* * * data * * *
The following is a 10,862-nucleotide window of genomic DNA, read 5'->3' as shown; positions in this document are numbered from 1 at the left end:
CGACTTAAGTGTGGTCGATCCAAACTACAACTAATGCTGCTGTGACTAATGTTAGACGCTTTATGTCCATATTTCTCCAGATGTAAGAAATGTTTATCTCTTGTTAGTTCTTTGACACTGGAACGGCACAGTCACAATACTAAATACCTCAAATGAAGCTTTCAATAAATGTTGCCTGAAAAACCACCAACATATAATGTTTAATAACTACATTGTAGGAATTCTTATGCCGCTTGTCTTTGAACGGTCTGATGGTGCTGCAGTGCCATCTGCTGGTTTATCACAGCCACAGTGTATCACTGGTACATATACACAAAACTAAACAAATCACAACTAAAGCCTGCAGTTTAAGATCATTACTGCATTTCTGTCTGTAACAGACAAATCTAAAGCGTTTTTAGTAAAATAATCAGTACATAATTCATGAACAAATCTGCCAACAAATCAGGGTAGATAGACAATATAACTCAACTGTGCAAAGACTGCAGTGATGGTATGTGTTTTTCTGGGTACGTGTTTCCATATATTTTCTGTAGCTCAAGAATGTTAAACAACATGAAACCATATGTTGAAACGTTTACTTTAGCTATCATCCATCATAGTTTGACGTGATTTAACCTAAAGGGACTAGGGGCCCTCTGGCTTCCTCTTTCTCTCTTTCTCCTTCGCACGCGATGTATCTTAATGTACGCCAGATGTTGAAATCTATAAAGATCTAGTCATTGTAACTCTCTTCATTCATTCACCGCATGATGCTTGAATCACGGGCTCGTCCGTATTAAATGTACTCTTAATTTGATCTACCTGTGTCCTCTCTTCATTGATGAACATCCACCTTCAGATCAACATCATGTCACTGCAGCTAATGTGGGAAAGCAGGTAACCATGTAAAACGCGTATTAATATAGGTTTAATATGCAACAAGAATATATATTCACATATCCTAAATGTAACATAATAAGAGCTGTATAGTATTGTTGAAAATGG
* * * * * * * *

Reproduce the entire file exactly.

The following is a 10,862-nucleotide window of genomic DNA, read 5'->3' as shown; positions in this document are numbered from 1 at the left end:
CGACTTAAGTGTGGTCGATCCAAACTACAACTAATGCTGCTGTGACTAATGTTAGACGCTTTATGTCCATATTTCTCCAGATGTAAGAAATGTTTATCTCTTGTTAGTTCTTTGACACTGGAACGGCACAGTCACAATACTAAATACCTCAAATGAAGCTTTCAATAAATGTTGCCTGAAAAACCACCAACATATAATGTTTAATAACTACATTGTAGGAATTCTTATGCCGCTTGTCTTTGAACGGTCTGATGGTGCTGCAGTGCCATCTGCTGGTTTATCACAGCCACAGTGTATCACTGGTACATATACACAAAACTAAACAAATCACAACTAAAGCCTGCAGTTTAAGATCATTACTGCATTTCTGTCTGTAACAGACAAATCTAAAGCGTTTTTAGTAAAATAATCAGTACATAATTCATGAACAAATCTGCCAACAAATCAGGGTAGATAGACAATATAACTCAACTGTGCAAAGACTGCAGTGATGGTATGTGTTTTTCTGGGTACGTGTTTCCATATATTTTCTGTAGCTCAAGAATGTTAAACAACATGAAACCATATGTTGAAACGTTTACTTTAGCTATCATCCATCATAGTTTGACGTGATTTAACCTAAAGGGACTAGGGGCCCTCTGGCTTCCTCTTTCTCTCTTTCTCCTTCGCACGCGATGTATCTTAATGTACGCCAGATGTTGAAATCTATAAAGATCTAGTCATTGTAACTCTCTTCATTCATTCACCGCATGATGCTTGAATCACGGGCTCGTCCGTATTAAATGTACTCTTAATTTGATCTACCTGTGTCCTCTCTTCATTGATGAACATCCACCTTCAGATCAACATCATGTCACTGCAGCTAATGTGGGAAAGCAGGTAACCATGTAAAACGCGTATTAATATAGGTTTAATATGCAACAAGAATATATATTCACATATCCTAAATGTAACATAATAAGAGCTGTATAGTATTGTTGAAAATGG